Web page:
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Kwame Spearman says he’s running for Denver school board after short bid for mayor

A man stands in a bookstore.

Kwame Spearman stands inside the Tattered Cover’s Colfax Avenue location in January.

Kevin J. Beaty / Denverite

After dropping out of Denver’s mayoral race two months ago, Kwame Spearman announced Monday that he is now running for a seat on the Denver school board.

Spearman said he will run for an at-large seat representing the entire city. He’ll have at least one opponent: school board Vice President Auon’tai Anderson, who currently holds that seat and announced six months ago that he’s running for re-election.

The election is set for Nov. 7. Three of the seven Denver school board seats are up for grabs. There’s a lot at stake, including how the largest district in the state will deal with declining enrollment and respond to safety concerns after shootings in and around schools.

The election also has the potential to change the dynamics of the board. Power struggles among some members have eroded confidence in the board.

Spearman, 39, was until recently the CEO of the Denver-based independent bookstore chain Tattered Cover, of which he is still part owner. He is also a graduate of Denver’s East High School. His mother is a longtime educator in the system, and Spearman serves on the board of the Denver Public Schools Foundation, a nonprofit organization that raises money for the district, though he said he’ll step away from that appointment during the campaign.

Spearman said he’s running for school board because DPS is “not headed in the right direction.” The board spends too much time infighting and not enough time talking about academic outcomes for students, school safety, and “the mental health quagmire,” he said.

“My belief is that your neighborhood deserves great schools, and foundational to that is representatives from the school board starting and ending every conversation with a focus on student outcomes and academic excellence,” Spearman said.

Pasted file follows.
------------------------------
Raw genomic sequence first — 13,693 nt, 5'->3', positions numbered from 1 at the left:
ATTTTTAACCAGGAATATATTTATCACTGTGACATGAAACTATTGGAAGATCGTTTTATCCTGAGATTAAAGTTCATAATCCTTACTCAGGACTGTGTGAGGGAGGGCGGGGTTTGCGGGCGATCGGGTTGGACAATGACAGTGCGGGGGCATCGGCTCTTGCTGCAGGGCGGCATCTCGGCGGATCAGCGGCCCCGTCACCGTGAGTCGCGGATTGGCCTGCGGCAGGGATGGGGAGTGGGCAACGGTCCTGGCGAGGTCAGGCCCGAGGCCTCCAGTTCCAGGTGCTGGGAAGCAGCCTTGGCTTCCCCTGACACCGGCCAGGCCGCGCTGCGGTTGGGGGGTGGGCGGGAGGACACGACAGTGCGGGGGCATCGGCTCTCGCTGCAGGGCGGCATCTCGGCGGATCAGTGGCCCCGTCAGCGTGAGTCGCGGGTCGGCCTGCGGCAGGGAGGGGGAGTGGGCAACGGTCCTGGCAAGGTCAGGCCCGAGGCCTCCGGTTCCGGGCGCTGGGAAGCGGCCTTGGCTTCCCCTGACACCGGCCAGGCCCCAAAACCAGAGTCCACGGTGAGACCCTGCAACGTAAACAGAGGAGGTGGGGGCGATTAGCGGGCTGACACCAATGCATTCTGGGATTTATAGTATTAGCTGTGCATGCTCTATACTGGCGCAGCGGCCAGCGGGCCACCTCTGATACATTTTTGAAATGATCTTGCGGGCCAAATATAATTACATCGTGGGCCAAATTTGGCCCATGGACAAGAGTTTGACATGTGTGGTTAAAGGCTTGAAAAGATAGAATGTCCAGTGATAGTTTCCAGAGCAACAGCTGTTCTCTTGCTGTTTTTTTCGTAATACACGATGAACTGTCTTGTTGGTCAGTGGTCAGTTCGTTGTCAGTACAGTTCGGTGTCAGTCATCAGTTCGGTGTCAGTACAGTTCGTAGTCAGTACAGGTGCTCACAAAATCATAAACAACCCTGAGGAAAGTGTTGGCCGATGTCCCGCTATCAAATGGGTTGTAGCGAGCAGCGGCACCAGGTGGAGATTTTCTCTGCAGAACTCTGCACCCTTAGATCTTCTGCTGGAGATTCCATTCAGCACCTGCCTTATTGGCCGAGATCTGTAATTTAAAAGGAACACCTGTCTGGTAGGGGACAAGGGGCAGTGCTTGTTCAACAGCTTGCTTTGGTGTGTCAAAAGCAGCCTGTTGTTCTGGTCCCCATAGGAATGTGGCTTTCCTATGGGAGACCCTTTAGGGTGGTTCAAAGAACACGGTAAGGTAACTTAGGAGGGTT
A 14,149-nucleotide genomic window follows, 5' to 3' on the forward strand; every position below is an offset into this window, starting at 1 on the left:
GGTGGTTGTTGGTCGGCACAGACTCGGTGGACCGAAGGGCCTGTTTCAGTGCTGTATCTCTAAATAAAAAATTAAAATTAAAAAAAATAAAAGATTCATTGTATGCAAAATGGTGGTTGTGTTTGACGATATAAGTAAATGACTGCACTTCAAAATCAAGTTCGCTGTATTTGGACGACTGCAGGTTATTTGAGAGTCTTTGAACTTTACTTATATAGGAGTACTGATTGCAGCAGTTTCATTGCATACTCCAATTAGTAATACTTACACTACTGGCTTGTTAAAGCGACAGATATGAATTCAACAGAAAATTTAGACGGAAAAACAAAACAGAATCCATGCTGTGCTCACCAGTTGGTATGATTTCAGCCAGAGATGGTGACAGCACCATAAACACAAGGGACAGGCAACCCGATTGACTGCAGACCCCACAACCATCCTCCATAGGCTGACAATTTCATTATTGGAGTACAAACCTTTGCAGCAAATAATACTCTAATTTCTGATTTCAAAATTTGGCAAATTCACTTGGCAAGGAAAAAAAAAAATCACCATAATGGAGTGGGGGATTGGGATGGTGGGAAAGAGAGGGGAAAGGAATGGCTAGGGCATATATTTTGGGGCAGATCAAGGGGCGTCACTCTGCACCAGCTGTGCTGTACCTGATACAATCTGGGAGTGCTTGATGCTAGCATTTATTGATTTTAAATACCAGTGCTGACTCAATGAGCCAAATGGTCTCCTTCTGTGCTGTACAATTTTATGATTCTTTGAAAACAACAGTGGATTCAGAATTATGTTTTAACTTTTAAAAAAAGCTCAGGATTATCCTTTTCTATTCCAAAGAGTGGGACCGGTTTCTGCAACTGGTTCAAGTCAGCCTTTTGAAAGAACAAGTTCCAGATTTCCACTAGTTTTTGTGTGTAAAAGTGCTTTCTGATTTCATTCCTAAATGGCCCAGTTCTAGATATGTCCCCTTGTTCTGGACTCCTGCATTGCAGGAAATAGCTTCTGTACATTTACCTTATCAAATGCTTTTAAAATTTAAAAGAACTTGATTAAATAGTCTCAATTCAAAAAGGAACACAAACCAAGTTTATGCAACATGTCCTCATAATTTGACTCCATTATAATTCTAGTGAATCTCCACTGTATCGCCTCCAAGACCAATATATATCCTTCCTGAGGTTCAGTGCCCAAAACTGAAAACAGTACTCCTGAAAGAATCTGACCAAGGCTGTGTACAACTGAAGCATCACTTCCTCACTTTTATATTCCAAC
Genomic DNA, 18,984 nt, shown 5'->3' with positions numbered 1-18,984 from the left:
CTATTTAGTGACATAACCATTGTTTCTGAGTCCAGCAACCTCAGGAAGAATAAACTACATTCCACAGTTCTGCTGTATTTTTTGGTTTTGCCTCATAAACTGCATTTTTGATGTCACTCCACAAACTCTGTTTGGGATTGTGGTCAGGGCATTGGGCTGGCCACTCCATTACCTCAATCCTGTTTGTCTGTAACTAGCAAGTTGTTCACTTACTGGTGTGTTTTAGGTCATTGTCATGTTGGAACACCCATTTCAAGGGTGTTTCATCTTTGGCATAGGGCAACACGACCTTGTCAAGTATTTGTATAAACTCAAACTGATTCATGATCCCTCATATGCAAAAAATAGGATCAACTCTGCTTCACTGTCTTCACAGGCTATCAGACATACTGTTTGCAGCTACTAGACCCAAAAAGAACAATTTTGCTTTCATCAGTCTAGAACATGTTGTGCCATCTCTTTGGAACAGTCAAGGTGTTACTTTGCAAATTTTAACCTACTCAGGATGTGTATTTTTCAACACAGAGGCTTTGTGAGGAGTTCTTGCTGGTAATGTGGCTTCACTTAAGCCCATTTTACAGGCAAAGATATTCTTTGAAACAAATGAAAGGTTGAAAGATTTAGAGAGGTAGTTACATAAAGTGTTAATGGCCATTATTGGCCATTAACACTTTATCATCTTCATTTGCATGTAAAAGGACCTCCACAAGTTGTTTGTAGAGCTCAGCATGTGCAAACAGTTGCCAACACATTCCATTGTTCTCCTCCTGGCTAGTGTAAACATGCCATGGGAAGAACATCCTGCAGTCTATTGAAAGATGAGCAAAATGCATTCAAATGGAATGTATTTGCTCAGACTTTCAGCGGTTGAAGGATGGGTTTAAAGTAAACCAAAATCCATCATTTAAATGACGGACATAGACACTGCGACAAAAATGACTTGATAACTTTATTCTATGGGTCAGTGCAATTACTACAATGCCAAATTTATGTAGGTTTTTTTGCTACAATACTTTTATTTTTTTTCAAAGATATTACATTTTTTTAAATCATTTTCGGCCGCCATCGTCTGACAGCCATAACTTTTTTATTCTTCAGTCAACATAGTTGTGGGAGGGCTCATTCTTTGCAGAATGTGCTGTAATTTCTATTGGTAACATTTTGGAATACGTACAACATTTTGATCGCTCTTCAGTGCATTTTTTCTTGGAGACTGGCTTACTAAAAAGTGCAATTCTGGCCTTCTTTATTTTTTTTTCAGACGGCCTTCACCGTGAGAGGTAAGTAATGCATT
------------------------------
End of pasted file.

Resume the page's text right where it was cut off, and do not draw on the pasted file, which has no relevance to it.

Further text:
The community deserves a board member who is going to spend their time listening “rather than tweeting during district meetings or fighting against other board members,” he said.

Spearman shied away from calling himself a reformer but said that school choice has worked. School choice is a key tenet of the education reform philosophy that lets families choose the schools they think best fit their kids’ needs. Board members need to stop focusing on whether a school is district-run or charter, he said, and focus on whether it’s great.

“We can’t get rid of that,” Spearman said of school choice. “That’s what made Denver Public Schools in its heyday so successful — is that parents were finally given the opportunity to figure out the best type of environment for their student.”

Tattered Cover’s flagship store is located across the street from East High, and Spearman is a non-parent member of the Parents - Safety Advocacy Group, a group formed to push for change in the wake of a March shooting inside the school.

After the shooting, the school board suspended a policy banning police from schools and allowed 14 officers to be stationed at 13 campuses, including two at East. If elected, Spearman said he’d support allowing each school to decide whether they want an officer on campus. 

But he said it’s not feasible to let all 200 DPS schools come up with their own plan. He said the board should “entrust principals with the ability to make the decision around [school resource officers] and give them guidance on how to make that decision and options to choose from.”

Spearman dropped out of a crowded field of 17 candidates running for Denver mayor in March, just a few weeks before the election. He said he got into the mayoral race late, which is what prompted him to enter the school board race early. His late entry didn’t allow him to build alliances with community groups, he said, which he hopes to do this time around.

As for which groups he’ll seek out, Spearman named both reform groups and the Denver teachers union, which have historically been on opposite sides in school board elections.

“My concern is we’re not focusing on the right outcomes, and you’re seeing a deterioration of the district because of it,” he said. 

Melanie Asmar is a senior reporter for Chalkbeat Colorado, covering Denver Public Schools. Contact Melanie at masmar@chalkbeat.org.

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